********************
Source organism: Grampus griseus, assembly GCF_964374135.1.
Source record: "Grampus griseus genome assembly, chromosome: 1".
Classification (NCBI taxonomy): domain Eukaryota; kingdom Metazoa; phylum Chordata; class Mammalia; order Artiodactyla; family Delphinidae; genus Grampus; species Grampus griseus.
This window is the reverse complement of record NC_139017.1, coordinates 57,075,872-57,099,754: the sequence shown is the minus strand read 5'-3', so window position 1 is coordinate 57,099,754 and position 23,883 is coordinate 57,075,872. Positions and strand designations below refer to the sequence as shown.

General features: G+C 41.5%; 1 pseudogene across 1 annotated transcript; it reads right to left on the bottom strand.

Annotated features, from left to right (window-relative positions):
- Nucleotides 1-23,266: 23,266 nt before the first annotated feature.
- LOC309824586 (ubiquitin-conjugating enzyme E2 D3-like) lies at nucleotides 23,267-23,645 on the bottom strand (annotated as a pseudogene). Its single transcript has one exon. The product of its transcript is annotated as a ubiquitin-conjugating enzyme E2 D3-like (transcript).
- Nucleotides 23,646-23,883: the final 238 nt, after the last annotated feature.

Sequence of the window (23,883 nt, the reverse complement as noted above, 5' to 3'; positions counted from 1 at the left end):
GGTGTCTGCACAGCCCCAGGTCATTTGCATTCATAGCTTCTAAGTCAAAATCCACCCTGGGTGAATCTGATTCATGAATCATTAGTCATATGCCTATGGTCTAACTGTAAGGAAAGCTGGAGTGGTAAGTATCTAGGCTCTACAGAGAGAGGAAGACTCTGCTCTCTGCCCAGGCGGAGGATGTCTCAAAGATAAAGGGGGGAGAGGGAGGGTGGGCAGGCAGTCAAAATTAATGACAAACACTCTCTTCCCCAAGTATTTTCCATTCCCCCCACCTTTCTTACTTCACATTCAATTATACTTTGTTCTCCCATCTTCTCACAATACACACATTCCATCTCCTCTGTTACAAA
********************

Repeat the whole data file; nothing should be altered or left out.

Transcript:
Source organism: Grampus griseus, assembly GCF_964374135.1.
Source record: "Grampus griseus genome assembly, chromosome: 1".
Classification (NCBI taxonomy): domain Eukaryota; kingdom Metazoa; phylum Chordata; class Mammalia; order Artiodactyla; family Delphinidae; genus Grampus; species Grampus griseus.
This window is the reverse complement of record NC_139017.1, coordinates 57,075,872-57,099,754: the sequence shown is the minus strand read 5'-3', so window position 1 is coordinate 57,099,754 and position 23,883 is coordinate 57,075,872. Positions and strand designations below refer to the sequence as shown.

General features: G+C 41.5%; 1 pseudogene across 1 annotated transcript; it reads right to left on the bottom strand.

Annotated features, from left to right (window-relative positions):
- Nucleotides 1-23,266: 23,266 nt before the first annotated feature.
- LOC309824586 (ubiquitin-conjugating enzyme E2 D3-like) lies at nucleotides 23,267-23,645 on the bottom strand (annotated as a pseudogene). Its single transcript has one exon. The product of its transcript is annotated as a ubiquitin-conjugating enzyme E2 D3-like (transcript).
- Nucleotides 23,646-23,883: the final 238 nt, after the last annotated feature.

Sequence of the window (23,883 nt, the reverse complement as noted above, 5' to 3'; positions counted from 1 at the left end):
GGTGTCTGCACAGCCCCAGGTCATTTGCATTCATAGCTTCTAAGTCAAAATCCACCCTGGGTGAATCTGATTCATGAATCATTAGTCATATGCCTATGGTCTAACTGTAAGGAAAGCTGGAGTGGTAAGTATCTAGGCTCTACAGAGAGAGGAAGACTCTGCTCTCTGCCCAGGCGGAGGATGTCTCAAAGATAAAGGGGGGAGAGGGAGGGTGGGCAGGCAGTCAAAATTAATGACAAACACTCTCTTCCCCAAGTATTTTCCATTCCCCCCACCTTTCTTACTTCACATTCAATTATACTTTGTTCTCCCATCTTCTCACAATACACACATTCCATCTCCTCTGTTACAAA